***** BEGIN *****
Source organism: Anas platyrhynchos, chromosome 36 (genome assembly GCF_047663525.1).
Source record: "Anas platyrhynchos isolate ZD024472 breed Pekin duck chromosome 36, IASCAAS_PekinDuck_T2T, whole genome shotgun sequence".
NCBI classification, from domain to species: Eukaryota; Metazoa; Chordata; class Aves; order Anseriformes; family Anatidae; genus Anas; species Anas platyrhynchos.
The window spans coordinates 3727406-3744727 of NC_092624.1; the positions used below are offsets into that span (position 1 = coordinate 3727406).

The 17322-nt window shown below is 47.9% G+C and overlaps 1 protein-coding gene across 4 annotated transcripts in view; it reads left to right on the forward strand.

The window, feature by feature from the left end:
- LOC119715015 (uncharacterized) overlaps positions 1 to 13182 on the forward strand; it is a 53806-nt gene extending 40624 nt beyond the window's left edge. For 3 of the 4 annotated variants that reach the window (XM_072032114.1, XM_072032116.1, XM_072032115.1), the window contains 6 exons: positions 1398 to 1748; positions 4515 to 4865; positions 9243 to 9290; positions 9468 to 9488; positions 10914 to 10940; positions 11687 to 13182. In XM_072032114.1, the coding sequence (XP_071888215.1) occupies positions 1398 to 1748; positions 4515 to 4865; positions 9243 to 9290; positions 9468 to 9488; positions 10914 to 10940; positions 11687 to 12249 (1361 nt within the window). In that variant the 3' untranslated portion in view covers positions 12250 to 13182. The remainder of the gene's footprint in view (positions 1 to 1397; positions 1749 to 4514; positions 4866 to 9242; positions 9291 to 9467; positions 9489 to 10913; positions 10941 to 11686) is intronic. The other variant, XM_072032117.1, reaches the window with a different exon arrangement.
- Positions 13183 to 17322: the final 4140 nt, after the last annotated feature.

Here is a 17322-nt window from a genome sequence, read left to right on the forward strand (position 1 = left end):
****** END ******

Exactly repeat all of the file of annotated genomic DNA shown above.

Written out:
Source organism: Anas platyrhynchos, chromosome 36 (genome assembly GCF_047663525.1).
Source record: "Anas platyrhynchos isolate ZD024472 breed Pekin duck chromosome 36, IASCAAS_PekinDuck_T2T, whole genome shotgun sequence".
NCBI classification, from domain to species: Eukaryota; Metazoa; Chordata; class Aves; order Anseriformes; family Anatidae; genus Anas; species Anas platyrhynchos.
The window spans coordinates 3727406-3744727 of NC_092624.1; the positions used below are offsets into that span (position 1 = coordinate 3727406).

The 17322-nt window shown below is 47.9% G+C and overlaps 1 protein-coding gene across 4 annotated transcripts in view; it reads left to right on the forward strand.

The window, feature by feature from the left end:
- LOC119715015 (uncharacterized) overlaps positions 1 to 13182 on the forward strand; it is a 53806-nt gene extending 40624 nt beyond the window's left edge. For 3 of the 4 annotated variants that reach the window (XM_072032114.1, XM_072032116.1, XM_072032115.1), the window contains 6 exons: positions 1398 to 1748; positions 4515 to 4865; positions 9243 to 9290; positions 9468 to 9488; positions 10914 to 10940; positions 11687 to 13182. In XM_072032114.1, the coding sequence (XP_071888215.1) occupies positions 1398 to 1748; positions 4515 to 4865; positions 9243 to 9290; positions 9468 to 9488; positions 10914 to 10940; positions 11687 to 12249 (1361 nt within the window). In that variant the 3' untranslated portion in view covers positions 12250 to 13182. The remainder of the gene's footprint in view (positions 1 to 1397; positions 1749 to 4514; positions 4866 to 9242; positions 9291 to 9467; positions 9489 to 10913; positions 10941 to 11686) is intronic. The other variant, XM_072032117.1, reaches the window with a different exon arrangement.
- Positions 13183 to 17322: the final 4140 nt, after the last annotated feature.

Here is a 17322-nt window from a genome sequence, read left to right on the forward strand (position 1 = left end):